Storytelling through a fictional ‘persona’ is a very powerful way to build empathy with users. It would be great to see the IATI personas being fed by demographic and qualitative research data over time. And structured to show specific user goals and attributes.

For anyone interested in the creation and use of personas and storytelling techniques in user experience, there are a couple of great books I’d recommend:

The User Is Always Right: A Practical Guide to Creating and Using Personas for the Web, by Steve Mulder;

and,

Storytelling for User Experience, by Whitney Quesenbury and Kevin Brooks.

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toptasks

Managing top tasks

Last week I was at the Building a Perfect Council Website 11 conference. When you manage a website with a wide range of content and services it’s crucial to focus on the main customer tasks and journeys. I did a workshop on ‘top tasks’ with my colleague Matt Godfrey and Conor Moody from Liverpool Direct. Conor shared some excellent insights on how Liverpool City Council’s website has been turned around by focusing on top tasks and content strategy. Our presentation focused on what data we have analysed to identify and improve our top tasks and UX techniques we have used.

Here are the slides from our talk:


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Council domain model

Using domain models in IA

Last week the Cambridge Usability Group were lucky enough to have Mike Atherton come talk about information architecture (IA). As a freelance IA, Mike has been working with the BBC for some time to help them tame a huge amount of useful content.

This talk was of particular interest to me. I’ve always had a fascination with how IA’s make complex information structures understandable and easy to navigate. I oversee the management of a large and complex site (a County Council website) which has a lot of varied content. And we need to look at ways to streamline it and focus on user needs.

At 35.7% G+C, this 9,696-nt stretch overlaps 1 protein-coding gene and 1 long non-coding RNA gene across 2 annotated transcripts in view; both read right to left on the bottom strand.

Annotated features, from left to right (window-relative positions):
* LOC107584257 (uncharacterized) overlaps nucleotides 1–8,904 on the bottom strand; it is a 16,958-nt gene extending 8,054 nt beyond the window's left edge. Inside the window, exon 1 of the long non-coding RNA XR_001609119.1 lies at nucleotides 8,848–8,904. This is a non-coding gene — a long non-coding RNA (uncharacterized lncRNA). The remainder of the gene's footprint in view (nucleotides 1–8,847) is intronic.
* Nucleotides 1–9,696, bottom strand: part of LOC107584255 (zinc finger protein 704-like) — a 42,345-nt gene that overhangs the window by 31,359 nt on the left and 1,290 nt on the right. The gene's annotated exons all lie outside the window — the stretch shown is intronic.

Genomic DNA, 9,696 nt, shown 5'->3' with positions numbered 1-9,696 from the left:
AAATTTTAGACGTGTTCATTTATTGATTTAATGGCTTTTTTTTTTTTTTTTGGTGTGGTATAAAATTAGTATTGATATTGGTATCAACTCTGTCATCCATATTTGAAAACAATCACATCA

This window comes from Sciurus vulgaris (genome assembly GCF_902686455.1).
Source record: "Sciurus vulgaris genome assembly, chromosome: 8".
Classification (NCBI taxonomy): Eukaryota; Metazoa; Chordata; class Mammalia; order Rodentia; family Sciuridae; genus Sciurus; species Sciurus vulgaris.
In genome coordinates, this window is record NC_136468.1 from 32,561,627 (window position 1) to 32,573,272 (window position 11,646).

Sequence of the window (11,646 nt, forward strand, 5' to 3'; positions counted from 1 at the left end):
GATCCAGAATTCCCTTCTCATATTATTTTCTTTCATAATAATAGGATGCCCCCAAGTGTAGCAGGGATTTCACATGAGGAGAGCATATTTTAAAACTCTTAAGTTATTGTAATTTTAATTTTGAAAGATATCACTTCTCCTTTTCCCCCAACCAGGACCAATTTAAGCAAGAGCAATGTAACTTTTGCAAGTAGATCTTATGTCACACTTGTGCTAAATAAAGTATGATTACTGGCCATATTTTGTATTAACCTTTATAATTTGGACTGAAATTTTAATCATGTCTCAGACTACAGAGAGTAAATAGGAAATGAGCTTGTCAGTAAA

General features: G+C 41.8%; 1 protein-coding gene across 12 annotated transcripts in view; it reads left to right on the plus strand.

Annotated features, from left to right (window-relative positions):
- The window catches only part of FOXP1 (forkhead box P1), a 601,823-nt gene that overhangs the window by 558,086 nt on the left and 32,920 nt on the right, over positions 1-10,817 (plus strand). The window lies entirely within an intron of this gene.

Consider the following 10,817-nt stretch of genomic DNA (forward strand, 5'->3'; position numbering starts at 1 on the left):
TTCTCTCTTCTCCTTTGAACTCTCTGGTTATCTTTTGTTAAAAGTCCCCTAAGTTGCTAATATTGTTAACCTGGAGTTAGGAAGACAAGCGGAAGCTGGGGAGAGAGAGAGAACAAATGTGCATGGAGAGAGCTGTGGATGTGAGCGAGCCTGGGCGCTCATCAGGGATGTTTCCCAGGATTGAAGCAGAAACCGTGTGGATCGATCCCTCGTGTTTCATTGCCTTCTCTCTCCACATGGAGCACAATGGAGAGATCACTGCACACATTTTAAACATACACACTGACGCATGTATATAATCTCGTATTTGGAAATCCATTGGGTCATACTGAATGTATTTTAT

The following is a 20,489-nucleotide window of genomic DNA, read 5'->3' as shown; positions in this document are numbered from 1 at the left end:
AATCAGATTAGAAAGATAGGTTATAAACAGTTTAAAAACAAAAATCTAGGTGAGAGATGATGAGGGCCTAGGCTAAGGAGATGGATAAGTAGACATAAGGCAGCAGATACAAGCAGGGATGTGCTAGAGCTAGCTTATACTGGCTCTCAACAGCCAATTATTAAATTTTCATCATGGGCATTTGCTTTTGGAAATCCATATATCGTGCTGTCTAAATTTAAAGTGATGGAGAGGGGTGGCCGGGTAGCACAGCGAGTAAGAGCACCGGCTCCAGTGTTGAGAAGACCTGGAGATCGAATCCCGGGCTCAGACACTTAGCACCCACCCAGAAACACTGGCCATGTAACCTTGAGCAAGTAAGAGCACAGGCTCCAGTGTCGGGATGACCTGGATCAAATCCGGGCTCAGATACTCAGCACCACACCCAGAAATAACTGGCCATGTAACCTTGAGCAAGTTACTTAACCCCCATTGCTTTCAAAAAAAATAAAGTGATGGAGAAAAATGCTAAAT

Mike’s talk was titled ‘Beyond the Polar Bear’. If you have an interest in IA, you might remember the renowned O’Reilly book on IA by Peter Morville and Louis Rosenfeld that Mike was referring to. The main thrust of Mike’s talk was that IA has moved on and UX think needs to be applied all the way through a web project. Information just isn’t neat and we can’t easily categorise information using taxonomies.

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Cennydd Bowles

Cennydd Bowles – Designing the Wider Web

Cennydd BowlesThe Cambridge Usability Group was delighted to welcome Cennydd Bowles to talk on Monday 6 June. Cennydd is well known for his UX work at the agency Clearleft in Brighton, his involvement in organising events like dConstruct and UX London and his book Undercover User Experience Design, which he co-wrote with his colleague James Box.

The topic of Cennydd’s talk was ‘Designing for the wider web’. Cennydd felt that the focus on designing for mobile was a bit of a red herring and that the design community now have much more to think about when designing for the web. In Cennydd’s words:

“The wider web will enforce us to embrace diversity”

Cennydd stressed that we need to consider different use cases and whether a website or application will work on multiple devices and screens. He then talked us through some considerations when designing for the wider web including context, display, inputs, connectivity, eco-systems and finally summarised the impact this shifting landscape would have on UX design deliverables.

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Tony Russell-Rose

Cambridge Usability Group

I’m one of those people who can’t sit twiddling my fingers for long. So when I finished my MSc last year, I jumped at the chance to get involved in organising some local UX events.

The Cambridge Usability Group has been around since 2005 and was set up as a regional off shoot of the UK UPA. Over the years the group has organised a variety of talks, featuring speakers from the local UX scene and further afield. One of the more notable talks in the last couple of years was Ben Scheniderman who spoke about Information Visualisation.